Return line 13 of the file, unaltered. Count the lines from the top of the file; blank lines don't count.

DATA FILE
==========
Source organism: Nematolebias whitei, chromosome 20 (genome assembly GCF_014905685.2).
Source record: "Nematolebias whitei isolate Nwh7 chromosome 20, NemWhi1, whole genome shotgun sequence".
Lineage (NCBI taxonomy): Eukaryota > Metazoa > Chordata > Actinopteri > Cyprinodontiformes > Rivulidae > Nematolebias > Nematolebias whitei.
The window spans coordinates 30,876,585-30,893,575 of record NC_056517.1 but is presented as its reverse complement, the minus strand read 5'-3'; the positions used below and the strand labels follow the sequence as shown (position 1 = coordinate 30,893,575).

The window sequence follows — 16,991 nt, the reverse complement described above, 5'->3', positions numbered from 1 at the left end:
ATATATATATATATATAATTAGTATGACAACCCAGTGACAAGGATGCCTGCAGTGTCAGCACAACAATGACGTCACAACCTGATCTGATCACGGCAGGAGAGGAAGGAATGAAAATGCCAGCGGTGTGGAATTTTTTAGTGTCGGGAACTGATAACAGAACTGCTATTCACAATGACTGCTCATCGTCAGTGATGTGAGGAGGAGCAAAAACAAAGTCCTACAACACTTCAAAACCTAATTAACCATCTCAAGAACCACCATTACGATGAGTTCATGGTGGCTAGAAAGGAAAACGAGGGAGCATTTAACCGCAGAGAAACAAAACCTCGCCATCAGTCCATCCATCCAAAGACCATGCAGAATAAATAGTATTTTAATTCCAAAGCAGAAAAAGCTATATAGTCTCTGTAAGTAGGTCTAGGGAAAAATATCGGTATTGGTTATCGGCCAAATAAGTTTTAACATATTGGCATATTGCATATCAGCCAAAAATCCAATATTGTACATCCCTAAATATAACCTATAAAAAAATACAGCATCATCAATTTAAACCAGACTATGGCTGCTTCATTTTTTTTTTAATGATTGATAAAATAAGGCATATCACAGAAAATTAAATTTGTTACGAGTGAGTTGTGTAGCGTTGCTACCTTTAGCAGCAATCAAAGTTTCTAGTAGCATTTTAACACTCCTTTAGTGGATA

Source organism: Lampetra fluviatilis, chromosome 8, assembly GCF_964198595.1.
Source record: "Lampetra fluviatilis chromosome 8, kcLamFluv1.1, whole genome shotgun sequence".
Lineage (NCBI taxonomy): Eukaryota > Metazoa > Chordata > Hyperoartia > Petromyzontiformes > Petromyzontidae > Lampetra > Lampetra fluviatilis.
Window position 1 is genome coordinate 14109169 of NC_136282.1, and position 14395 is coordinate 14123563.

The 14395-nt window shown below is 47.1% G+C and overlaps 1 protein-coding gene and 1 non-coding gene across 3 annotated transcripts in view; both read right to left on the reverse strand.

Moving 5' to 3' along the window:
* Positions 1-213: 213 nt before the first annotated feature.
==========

* Positions 1-213: 213 nt before the first annotated feature.